Kershenbaum’s book by and large is more level-headed than Loeb’s recent Extraterrestrial: The First Sign of Intelligent Life Beyond Earth, extrapolating, as it does, what we know about the evolution of life on earth to potential life forms on other planets. Such an exercise does not fall prey to ideological blindness the way that Loeb et al. do, as it assumes only that the laws of physics, chemistry, and biochemistry (and, by extension, evolution) hold throughout the galaxy if not known universe. However, when pushed, Kershenbaum can’t help but fall into the same trap as all those who take the idea of technological, extraterrestrial civilizations “seriously”. In a recent interview with the author, Kermit Pattison relates

Kershenbaum predicts that some aliens will exhibit social cooperation, technology and language… He even posits that aliens will share the quality we hold most dear: intelligence. “We all want to believe in intelligent aliens,” he writes. “It seems inevitable that they will, in fact, exist.”

That such a scenario “seems inevitable” reveals that Kershenbaum and those who think like him are no longer engaged in scientific but metaphysical speculation. Indeed, the idea of this inevitability is arguably grounded in Plato’s theory of Forms, which precedes even the term ‘metaphysics’.

Plato’s theory of Forms or Ideas is arguably as much an invention of Plato’s interpreters as of the author of the dialogues himself. That being said, one can all-to-quickly summarize the theory in its received form as follows:

The world that appears to our senses is in some way defective and filled with error, but there is a more real and perfect realm, populated by entities (called “forms” or “ideas”) that are eternal, changeless, and in some sense paradigmatic for the structure and character of the world presented to our senses.

If we think of these Forms as designs or plans, the temporal connotations of these words suggests just how Kershenbaum’s prediction about extraterrestrial intelligence flowering in technology are in a sense Platonic. It’s as life were possessed of a potential to develop what we know as STEM (science, technology, engineering, and mathematics) that it might actualize to a greater or lesser degree. Some organisms (e.g., homo sapiens) fulfill this potential, others (slime mold?) do not, while others “inevitably” actualize it even more than we have. It’s the inevitability of the idea, that we are sure to encounter technologically-advanced extraterrestrial civilizations that essentializes it. It’s part of the essence (Form, Idea…) of life that it has the potential to develop “intelligence” and subsequently “technology”. Homo sapiens are merely an instantiation of the actualization of this essential potential.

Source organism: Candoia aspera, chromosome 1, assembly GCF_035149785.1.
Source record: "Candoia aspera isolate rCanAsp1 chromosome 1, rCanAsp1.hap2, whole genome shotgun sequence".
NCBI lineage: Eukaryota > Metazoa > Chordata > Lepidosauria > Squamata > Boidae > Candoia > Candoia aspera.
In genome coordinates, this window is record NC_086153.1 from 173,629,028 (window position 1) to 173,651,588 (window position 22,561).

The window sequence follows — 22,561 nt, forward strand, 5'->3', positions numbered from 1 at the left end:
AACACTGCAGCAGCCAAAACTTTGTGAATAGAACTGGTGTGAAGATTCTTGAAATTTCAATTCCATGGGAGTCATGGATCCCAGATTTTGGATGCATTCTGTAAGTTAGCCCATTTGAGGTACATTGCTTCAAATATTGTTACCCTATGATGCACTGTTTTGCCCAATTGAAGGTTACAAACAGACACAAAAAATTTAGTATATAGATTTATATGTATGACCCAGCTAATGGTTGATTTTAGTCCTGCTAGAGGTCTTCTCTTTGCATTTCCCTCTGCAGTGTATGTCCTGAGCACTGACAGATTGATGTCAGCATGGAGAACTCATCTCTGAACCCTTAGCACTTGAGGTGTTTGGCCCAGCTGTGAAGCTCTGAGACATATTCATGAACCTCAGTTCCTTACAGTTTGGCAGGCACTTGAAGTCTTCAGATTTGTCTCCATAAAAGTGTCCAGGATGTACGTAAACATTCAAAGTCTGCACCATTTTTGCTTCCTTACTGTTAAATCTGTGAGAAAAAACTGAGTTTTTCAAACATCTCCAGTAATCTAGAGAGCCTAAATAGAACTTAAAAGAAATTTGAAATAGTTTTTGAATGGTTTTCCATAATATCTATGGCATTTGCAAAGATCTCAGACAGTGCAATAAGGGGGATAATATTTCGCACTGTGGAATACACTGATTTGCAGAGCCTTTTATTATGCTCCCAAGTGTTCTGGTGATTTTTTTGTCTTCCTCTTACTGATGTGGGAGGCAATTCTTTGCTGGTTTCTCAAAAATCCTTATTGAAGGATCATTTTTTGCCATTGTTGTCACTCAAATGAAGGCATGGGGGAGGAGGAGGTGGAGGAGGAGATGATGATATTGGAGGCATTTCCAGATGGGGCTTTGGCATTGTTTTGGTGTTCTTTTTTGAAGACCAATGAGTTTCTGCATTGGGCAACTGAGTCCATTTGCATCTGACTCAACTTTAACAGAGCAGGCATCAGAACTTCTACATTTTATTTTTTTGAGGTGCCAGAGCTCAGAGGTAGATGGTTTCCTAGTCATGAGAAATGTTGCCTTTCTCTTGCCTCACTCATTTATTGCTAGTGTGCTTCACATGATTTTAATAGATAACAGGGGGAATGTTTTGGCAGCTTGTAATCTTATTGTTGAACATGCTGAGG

The fetishistic character of this idea that Western civilization is somehow a cosmic norm is revealed all the more starkly when we reflect that the “intelligence” operative in STEM (instrumental, calculative reason) and the technology it produces (and, no less, is, in a sense, produced by) is hardly even the norm among human beings, let alone life on earth. The narrowing down of rationality to technical problem solving is a perversity peculiar to a particular society, very restricted in space and time, ironically, one whose own science undercuts and overturns this blinkered, proud self-regard; at the same time, this very science is itself hardly a universal potential aspect of culture, being but one, and a very new one, among many no less functional “systems of knowledge” that have enabled groups of homo sapiens to survive and flourish.

However much Kerschenbaum, Loeb, and others might protest, that our science is governed by often all-too unconscious metaphysical assumptions is well-known to philosophers, among them, surely, Diane W Pasulka. In her American Cosmic, she invokes Martin Heidegger‘s notion of technology in the course of her argument that technology and that represented by the UFO has taken on a religious aura in recent history. Heidegger is well-known for (among other things) articulating what he called “the History of Being”, i.e., a particular trajectory of the basic question of ontology, “What is ‘being’?” from Plato and Aristotle, who first explicitly posed the question, down to himself, who poses it and recasts it again as “fundamental ontology” in Being and Time. What the history of Being uncovers is that the question received a definitive answer among the ancient Greeks, one that held sway until Heidegger’s resuscitation of the question and “destruction” of the history of ontology to free the inquiry from its sedimented, guiding assumptions. Plato and Aristotle posited that “being is presence”, an answer to the question that was passed down to Christian and Medieval civilization, and inherited as an unspoken presupposition of what became the natural sciences.

Aside from whether one accepts Heidegger’s history of Being, it is surely ironic that, on the one hand, Kershenbaum invokes the precariously chance-ridden process of evolution to imagine life on other worlds, while remaining somehow blind to the even more aleatoric process that leads to any given culture’s having ended up where it is, while, on the other, Loeb would argue that humankind should be humble, because it is not unique! What greater hubris is there than to project one’s own peculiar society as somehow characteristic of life in the cosmos? In this regard, Kershenbaum and Loeb not only unknowingly take up inherited Platonic notions but arguably also in a parody of the Ptolemaic universe place this latest, if not last, moment of Western civilization at the centre of, if not the universe, then its workings, an instance of a norm no less universal than the speed of light.